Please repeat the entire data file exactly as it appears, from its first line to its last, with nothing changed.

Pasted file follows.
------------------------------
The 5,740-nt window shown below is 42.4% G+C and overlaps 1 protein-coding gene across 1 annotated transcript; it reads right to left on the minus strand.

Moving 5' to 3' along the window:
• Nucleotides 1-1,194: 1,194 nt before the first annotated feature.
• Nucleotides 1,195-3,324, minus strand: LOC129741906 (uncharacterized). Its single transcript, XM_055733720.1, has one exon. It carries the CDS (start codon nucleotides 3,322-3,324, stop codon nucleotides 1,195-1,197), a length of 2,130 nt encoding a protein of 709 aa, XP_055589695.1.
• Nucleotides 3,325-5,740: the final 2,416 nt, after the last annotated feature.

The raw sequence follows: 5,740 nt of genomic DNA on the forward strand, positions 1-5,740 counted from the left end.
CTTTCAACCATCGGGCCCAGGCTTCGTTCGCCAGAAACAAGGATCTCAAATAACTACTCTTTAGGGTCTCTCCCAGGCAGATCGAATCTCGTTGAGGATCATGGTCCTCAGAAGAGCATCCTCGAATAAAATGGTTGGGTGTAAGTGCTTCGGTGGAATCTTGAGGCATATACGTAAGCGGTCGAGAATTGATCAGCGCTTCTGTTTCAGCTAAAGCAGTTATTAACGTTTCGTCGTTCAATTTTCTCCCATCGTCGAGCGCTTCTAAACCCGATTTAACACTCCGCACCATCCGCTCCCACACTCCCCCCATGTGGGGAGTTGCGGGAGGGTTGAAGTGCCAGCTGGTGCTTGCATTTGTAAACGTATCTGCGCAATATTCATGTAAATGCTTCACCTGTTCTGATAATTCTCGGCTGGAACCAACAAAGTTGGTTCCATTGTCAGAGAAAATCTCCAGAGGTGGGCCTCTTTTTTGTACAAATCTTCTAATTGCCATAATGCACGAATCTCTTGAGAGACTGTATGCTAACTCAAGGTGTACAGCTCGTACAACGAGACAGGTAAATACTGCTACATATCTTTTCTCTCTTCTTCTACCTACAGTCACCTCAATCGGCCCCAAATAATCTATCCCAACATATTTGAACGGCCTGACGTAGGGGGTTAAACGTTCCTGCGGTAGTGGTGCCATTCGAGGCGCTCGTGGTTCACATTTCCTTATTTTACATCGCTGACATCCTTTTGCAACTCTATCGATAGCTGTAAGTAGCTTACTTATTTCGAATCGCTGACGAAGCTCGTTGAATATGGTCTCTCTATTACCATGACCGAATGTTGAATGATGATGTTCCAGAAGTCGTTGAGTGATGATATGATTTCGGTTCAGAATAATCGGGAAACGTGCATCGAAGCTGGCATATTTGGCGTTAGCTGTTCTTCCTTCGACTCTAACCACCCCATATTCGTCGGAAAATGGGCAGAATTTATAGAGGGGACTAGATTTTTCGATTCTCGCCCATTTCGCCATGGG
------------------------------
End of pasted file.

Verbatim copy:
The 5,740-nt window shown below is 42.4% G+C and overlaps 1 protein-coding gene across 1 annotated transcript; it reads right to left on the minus strand.

Moving 5' to 3' along the window:
• Nucleotides 1-1,194: 1,194 nt before the first annotated feature.
• Nucleotides 1,195-3,324, minus strand: LOC129741906 (uncharacterized). Its single transcript, XM_055733720.1, has one exon. It carries the CDS (start codon nucleotides 3,322-3,324, stop codon nucleotides 1,195-1,197), a length of 2,130 nt encoding a protein of 709 aa, XP_055589695.1.
• Nucleotides 3,325-5,740: the final 2,416 nt, after the last annotated feature.

The raw sequence follows: 5,740 nt of genomic DNA on the forward strand, positions 1-5,740 counted from the left end.
CTTTCAACCATCGGGCCCAGGCTTCGTTCGCCAGAAACAAGGATCTCAAATAACTACTCTTTAGGGTCTCTCCCAGGCAGATCGAATCTCGTTGAGGATCATGGTCCTCAGAAGAGCATCCTCGAATAAAATGGTTGGGTGTAAGTGCTTCGGTGGAATCTTGAGGCATATACGTAAGCGGTCGAGAATTGATCAGCGCTTCTGTTTCAGCTAAAGCAGTTATTAACGTTTCGTCGTTCAATTTTCTCCCATCGTCGAGCGCTTCTAAACCCGATTTAACACTCCGCACCATCCGCTCCCACACTCCCCCCATGTGGGGAGTTGCGGGAGGGTTGAAGTGCCAGCTGGTGCTTGCATTTGTAAACGTATCTGCGCAATATTCATGTAAATGCTTCACCTGTTCTGATAATTCTCGGCTGGAACCAACAAAGTTGGTTCCATTGTCAGAGAAAATCTCCAGAGGTGGGCCTCTTTTTTGTACAAATCTTCTAATTGCCATAATGCACGAATCTCTTGAGAGACTGTATGCTAACTCAAGGTGTACAGCTCGTACAACGAGACAGGTAAATACTGCTACATATCTTTTCTCTCTTCTTCTACCTACAGTCACCTCAATCGGCCCCAAATAATCTATCCCAACATATTTGAACGGCCTGACGTAGGGGGTTAAACGTTCCTGCGGTAGTGGTGCCATTCGAGGCGCTCGTGGTTCACATTTCCTTATTTTACATCGCTGACATCCTTTTGCAACTCTATCGATAGCTGTAAGTAGCTTACTTATTTCGAATCGCTGACGAAGCTCGTTGAATATGGTCTCTCTATTACCATGACCGAATGTTGAATGATGATGTTCCAGAAGTCGTTGAGTGATGATATGATTTCGGTTCAGAATAATCGGGAAACGTGCATCGAAGCTGGCATATTTGGCGTTAGCTGTTCTTCCTTCGACTCTAACCACCCCATATTCGTCGGAAAATGGGCAGAATTTATAGAGGGGACTAGATTTTTCGATTCTCGCCCATTTCGCCATGGG